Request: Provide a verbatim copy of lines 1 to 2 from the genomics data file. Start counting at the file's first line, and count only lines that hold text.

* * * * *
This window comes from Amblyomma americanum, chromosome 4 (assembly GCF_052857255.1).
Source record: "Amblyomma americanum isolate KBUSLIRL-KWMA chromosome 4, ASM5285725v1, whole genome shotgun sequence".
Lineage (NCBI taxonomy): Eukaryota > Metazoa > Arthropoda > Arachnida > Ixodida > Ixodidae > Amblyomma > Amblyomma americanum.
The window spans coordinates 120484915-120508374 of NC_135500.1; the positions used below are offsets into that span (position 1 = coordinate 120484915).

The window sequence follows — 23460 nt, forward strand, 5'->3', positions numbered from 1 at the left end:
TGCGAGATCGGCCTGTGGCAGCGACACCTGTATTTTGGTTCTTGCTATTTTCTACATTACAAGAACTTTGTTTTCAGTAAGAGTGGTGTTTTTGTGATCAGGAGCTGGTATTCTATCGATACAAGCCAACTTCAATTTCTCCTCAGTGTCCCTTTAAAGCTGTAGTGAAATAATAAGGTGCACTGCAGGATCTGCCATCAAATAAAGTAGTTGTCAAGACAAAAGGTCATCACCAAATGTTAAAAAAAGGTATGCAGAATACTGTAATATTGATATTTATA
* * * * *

This window comes from Amblyomma americanum, chromosome 4 (assembly GCF_052857255.1).
Source record: "Amblyomma americanum isolate KBUSLIRL-KWMA chromosome 4, ASM5285725v1, whole genome shotgun sequence".